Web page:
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HomePageTurnerAfterwordArshia Sattar takes Hindu mythology beyond an Amar Chitra Katha-type narrative

Arshia Sattar takes Hindu mythology beyond an Amar Chitra Katha-type narrative

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Her wonderful writing and Ishan Trivedi’s colourful illustrations make ‘Garuda & the Serpents’ come alive for children as well as adults.

I haven’t read anything by Arshia Sattar quite like this. I have read her abridged translations of the Valmiki Ramayana and the Kathasaritsagara. But those are not exactly of this genre. The target audience was different.

‘Garuda and the Serpents’ is a wonderfully written collection. It isn’t just for children; it is for anyone who wants to go beyond Amar Chitra Katha and television versions of mythological stories.

It’s the storytelling that stands out more than anything else in this book. Take for instance, the opening lines from the first story — ‘The churning of the ocean’:

“One day, the sage Durvasas, who is known for his bad temper, saw Indra, king of the gods, going by on an elephant. As it happened, Durvasas was in a mellow mood and he gave Indra a garland of beautiful flowers. Indra did not think much of it and hung the garland around the neck of the elephant he was riding.  The elephant was uncomfortable. He pulled off the garland with his trunk and tossed it on the ground.”

The reader is immediately interested; his/her attention has been grabbed — ‘What happened next?’  That’s the hallmark of an excellent storyteller.

The last few lines from the last story, about Mahishasura, offer a sense of happy ending. “When Mahishasura fell, there was a great tumult. The asuras ran from the battlefield, shrieking and wailing, and they headed straight for the underworld where they would remain for eons. At the same moment, the gods broke into cries of joy, shouting ‘Victory! Victory!’ and the goddess’s triumphant laughter danced and echoed throughout the three worlds.”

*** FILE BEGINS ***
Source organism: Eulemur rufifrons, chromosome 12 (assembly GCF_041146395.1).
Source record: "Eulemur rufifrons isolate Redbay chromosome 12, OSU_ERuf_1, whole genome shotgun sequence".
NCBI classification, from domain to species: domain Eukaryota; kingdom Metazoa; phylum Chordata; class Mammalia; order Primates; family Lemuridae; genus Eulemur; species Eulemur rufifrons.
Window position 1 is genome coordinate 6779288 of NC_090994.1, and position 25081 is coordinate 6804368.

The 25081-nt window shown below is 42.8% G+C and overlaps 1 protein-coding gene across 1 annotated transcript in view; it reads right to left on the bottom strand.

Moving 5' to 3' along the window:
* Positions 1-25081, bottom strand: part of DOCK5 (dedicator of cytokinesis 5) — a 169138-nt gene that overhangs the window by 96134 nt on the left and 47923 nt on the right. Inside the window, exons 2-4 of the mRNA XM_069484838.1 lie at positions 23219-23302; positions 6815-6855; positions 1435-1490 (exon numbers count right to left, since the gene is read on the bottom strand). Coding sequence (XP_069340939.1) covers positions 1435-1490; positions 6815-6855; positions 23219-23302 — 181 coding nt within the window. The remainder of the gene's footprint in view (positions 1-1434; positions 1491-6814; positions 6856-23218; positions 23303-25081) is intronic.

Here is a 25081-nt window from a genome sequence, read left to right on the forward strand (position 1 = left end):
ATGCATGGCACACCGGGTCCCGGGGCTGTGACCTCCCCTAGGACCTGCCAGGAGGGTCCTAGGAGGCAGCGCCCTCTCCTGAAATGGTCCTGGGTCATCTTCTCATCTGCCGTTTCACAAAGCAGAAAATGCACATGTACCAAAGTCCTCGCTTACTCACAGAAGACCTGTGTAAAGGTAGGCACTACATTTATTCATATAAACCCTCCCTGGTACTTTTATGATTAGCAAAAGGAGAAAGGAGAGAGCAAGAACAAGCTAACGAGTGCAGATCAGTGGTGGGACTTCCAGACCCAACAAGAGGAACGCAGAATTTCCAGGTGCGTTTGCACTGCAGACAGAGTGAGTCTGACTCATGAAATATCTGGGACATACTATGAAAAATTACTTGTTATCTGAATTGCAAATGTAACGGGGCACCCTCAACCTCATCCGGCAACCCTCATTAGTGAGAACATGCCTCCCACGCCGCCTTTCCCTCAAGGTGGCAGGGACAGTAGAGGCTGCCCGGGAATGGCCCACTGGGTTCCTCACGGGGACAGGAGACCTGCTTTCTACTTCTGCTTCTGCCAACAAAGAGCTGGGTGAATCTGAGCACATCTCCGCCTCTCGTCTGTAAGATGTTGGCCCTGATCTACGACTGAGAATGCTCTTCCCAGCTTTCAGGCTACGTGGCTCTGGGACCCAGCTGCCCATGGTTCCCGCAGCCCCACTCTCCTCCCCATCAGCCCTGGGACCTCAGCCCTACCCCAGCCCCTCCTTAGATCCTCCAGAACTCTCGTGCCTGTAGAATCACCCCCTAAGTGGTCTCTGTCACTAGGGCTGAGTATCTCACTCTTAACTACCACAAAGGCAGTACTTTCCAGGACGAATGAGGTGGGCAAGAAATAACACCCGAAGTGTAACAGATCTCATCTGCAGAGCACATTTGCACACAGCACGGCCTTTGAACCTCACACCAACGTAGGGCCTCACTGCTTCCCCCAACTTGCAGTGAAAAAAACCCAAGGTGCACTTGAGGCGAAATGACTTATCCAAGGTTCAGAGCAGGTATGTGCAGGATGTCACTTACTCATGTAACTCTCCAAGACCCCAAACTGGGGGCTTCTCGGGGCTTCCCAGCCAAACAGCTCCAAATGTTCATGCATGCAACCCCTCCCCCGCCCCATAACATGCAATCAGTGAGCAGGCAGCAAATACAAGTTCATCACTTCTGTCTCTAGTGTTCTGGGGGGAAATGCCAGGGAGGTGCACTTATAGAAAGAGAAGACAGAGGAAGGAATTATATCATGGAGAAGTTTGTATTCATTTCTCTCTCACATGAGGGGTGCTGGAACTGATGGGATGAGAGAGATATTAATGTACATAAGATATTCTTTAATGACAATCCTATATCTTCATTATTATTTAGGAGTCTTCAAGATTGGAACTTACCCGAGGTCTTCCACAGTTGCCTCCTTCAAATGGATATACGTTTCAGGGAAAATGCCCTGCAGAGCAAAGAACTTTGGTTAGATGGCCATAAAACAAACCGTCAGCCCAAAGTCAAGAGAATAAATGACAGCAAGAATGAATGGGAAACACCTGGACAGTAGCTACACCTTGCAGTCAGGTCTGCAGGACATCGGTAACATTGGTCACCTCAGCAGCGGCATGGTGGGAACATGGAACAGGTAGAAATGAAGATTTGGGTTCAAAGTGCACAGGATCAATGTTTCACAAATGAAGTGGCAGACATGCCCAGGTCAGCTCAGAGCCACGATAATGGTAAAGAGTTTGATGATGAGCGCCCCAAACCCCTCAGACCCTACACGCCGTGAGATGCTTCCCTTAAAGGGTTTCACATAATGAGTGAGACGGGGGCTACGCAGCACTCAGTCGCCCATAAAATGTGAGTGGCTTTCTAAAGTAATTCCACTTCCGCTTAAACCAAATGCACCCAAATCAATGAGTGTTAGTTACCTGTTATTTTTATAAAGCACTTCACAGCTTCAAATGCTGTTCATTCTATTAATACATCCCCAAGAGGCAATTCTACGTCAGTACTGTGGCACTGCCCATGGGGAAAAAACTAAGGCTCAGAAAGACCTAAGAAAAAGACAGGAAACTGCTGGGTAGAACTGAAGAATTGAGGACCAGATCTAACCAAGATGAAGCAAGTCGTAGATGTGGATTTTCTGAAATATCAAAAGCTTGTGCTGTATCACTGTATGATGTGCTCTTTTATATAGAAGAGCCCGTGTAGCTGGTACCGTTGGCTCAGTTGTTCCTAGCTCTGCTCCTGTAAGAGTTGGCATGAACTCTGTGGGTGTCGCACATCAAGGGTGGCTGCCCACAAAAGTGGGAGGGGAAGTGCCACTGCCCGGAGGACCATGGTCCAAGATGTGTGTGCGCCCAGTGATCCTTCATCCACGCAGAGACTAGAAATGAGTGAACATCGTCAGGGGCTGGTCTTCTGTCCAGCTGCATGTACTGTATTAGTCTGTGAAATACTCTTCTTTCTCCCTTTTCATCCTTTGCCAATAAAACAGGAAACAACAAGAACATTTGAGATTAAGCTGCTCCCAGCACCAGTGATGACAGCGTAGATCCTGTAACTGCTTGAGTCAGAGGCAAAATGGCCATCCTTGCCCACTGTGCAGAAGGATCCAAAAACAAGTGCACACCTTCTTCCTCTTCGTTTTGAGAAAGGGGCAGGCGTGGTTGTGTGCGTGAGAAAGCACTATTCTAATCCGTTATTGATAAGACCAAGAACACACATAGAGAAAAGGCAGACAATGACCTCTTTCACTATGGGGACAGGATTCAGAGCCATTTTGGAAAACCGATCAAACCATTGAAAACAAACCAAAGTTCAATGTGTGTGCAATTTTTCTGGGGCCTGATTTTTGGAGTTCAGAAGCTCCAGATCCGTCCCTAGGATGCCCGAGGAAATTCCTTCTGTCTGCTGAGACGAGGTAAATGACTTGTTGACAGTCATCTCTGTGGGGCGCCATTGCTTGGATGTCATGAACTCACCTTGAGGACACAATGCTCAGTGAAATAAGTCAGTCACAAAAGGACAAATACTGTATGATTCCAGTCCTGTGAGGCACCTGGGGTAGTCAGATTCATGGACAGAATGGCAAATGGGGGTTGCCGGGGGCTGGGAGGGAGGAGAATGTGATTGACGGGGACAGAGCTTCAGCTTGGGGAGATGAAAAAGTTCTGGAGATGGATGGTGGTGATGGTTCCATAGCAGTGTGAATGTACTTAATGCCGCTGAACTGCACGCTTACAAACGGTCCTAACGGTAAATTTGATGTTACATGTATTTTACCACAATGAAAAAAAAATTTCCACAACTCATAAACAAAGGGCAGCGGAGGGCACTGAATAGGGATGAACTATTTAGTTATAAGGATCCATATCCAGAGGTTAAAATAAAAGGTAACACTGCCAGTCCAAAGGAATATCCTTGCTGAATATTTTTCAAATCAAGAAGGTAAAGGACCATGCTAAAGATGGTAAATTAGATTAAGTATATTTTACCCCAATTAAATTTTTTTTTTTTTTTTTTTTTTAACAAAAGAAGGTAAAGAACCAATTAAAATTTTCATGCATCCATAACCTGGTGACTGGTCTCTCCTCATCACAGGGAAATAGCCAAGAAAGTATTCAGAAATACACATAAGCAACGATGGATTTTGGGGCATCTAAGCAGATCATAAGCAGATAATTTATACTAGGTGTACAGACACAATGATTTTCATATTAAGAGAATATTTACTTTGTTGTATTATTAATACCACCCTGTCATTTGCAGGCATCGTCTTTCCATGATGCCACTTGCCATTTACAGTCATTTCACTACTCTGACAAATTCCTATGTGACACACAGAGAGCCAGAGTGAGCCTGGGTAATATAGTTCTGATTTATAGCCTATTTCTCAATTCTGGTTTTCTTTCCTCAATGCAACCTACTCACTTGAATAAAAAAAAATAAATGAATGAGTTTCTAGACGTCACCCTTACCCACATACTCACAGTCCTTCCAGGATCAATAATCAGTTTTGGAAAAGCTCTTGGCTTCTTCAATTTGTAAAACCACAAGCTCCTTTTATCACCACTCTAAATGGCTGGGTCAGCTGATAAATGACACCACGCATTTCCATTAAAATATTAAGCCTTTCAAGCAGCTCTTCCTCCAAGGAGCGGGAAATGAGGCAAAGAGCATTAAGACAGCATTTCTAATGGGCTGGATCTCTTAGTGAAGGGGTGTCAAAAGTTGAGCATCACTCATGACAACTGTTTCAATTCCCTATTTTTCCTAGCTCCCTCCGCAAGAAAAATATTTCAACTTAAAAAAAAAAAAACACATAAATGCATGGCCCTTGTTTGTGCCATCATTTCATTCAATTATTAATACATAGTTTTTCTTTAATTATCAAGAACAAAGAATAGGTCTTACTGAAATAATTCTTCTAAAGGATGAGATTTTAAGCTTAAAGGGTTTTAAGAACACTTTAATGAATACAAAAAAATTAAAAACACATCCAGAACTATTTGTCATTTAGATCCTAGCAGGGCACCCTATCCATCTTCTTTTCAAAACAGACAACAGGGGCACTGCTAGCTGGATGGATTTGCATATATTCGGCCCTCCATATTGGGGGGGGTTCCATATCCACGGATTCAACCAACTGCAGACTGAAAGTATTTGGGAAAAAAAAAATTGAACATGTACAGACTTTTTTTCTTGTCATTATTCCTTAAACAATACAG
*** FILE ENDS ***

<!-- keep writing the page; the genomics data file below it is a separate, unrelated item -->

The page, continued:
There are 18 tales in this collection that are labelled as “stories of friends and foes from Hindu mythology”. I wonder whether choosing 18 stories had something to do, at least sub-consciously, with there being 18 Puranas. Understandably and consciously, the author reveals a partiality towards the Ramayana. While deciding on a collection like this, the most difficult question is often about which stories should be included in it.

For example, one can think of other stories that might have been included – Harishchandra, more than one about Ganesha, Daksha’s sacrifice, Kartikeya’s birth, Manu and the fish, and so on.  However, this is not a criticism. It is reasonable to expect there will be more volumes in this series.

For anyone with a cursory degree of familiarity with Hindu mythology, 15 out of the 18 should immediately ring a bell.  The three that might not are the magic cow, the cursed immortal and King Ila.  But, if instead of magic cow, I told you this story about the enmity between Vishwamitra and Vasishtha, the recognition will probably be immediate. The cursed immortal is Ashwatthama and except for people who have really read the Mahabharata in detail, I don’t think this story is that familiar.  The Ila story is perhaps the most unfamiliar of all.

Broadly, the Puranas have stories about Brahma (creation and so forth), Vishnu (usually about the avataras) and Shiva. It is perhaps fair to say there are more relatively unfamiliar stories associated with Shiva and his family. In the expected next volume, I think those should be the focus. Alternatively, perhaps one should have a mix of familiar stories and the relatively unfamiliar ones.

I also wonder whether an introduction might have been a good idea. For instance, Ashwatthama is an immortal. There are seven/eight immortals and we have two of them (Ashwatthama and Hanuman) in this collection. Might it not be a good idea to let children (or adults) know there are seven/eight immortals and that the others are Markandeya, Vedavyasa, Kripacharya, Vibhishana, Parashurama and Bali (not to be confused with Vali)? And how does one convey such information, except through an introduction?

Nevertheless, this is a wonderfully written book. I must also mention that Ishan Trivedi’s illustrations make the stories come alive. There are Garuda running away with the pot of amrita on the front cover and Trishanku falling from heaven on the back cover. But there are many more illustrations inside, equally colourful and attractive.

Bibek Debroy is an economist and a member of NITI Aayog.

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